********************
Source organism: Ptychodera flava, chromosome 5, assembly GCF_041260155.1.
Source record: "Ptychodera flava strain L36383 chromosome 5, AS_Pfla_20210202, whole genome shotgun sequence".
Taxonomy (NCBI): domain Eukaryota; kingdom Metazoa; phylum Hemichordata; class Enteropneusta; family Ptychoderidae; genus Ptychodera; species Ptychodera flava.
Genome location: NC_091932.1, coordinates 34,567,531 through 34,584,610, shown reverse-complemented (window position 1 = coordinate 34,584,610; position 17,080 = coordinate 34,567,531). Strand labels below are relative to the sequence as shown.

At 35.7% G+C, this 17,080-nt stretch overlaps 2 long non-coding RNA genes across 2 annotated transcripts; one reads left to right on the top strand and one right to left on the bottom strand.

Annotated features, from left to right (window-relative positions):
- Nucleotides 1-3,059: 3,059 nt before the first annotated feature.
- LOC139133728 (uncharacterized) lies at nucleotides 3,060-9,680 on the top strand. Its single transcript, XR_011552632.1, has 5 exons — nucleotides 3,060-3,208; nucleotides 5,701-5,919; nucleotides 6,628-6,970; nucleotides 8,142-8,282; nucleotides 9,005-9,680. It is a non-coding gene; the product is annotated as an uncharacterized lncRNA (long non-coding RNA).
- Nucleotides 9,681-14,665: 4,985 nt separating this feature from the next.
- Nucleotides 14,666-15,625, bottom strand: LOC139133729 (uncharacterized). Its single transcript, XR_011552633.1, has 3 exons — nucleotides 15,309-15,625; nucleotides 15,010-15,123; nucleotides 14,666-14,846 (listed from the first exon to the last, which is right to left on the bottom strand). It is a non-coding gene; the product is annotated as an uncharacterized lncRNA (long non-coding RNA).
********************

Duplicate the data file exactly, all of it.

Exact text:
Source organism: Ptychodera flava, chromosome 5, assembly GCF_041260155.1.
Source record: "Ptychodera flava strain L36383 chromosome 5, AS_Pfla_20210202, whole genome shotgun sequence".
Taxonomy (NCBI): domain Eukaryota; kingdom Metazoa; phylum Hemichordata; class Enteropneusta; family Ptychoderidae; genus Ptychodera; species Ptychodera flava.
Genome location: NC_091932.1, coordinates 34,567,531 through 34,584,610, shown reverse-complemented (window position 1 = coordinate 34,584,610; position 17,080 = coordinate 34,567,531). Strand labels below are relative to the sequence as shown.

At 35.7% G+C, this 17,080-nt stretch overlaps 2 long non-coding RNA genes across 2 annotated transcripts; one reads left to right on the top strand and one right to left on the bottom strand.

Annotated features, from left to right (window-relative positions):
- Nucleotides 1-3,059: 3,059 nt before the first annotated feature.
- LOC139133728 (uncharacterized) lies at nucleotides 3,060-9,680 on the top strand. Its single transcript, XR_011552632.1, has 5 exons — nucleotides 3,060-3,208; nucleotides 5,701-5,919; nucleotides 6,628-6,970; nucleotides 8,142-8,282; nucleotides 9,005-9,680. It is a non-coding gene; the product is annotated as an uncharacterized lncRNA (long non-coding RNA).
- Nucleotides 9,681-14,665: 4,985 nt separating this feature from the next.
- Nucleotides 14,666-15,625, bottom strand: LOC139133729 (uncharacterized). Its single transcript, XR_011552633.1, has 3 exons — nucleotides 15,309-15,625; nucleotides 15,010-15,123; nucleotides 14,666-14,846 (listed from the first exon to the last, which is right to left on the bottom strand). It is a non-coding gene; the product is annotated as an uncharacterized lncRNA (long non-coding RNA).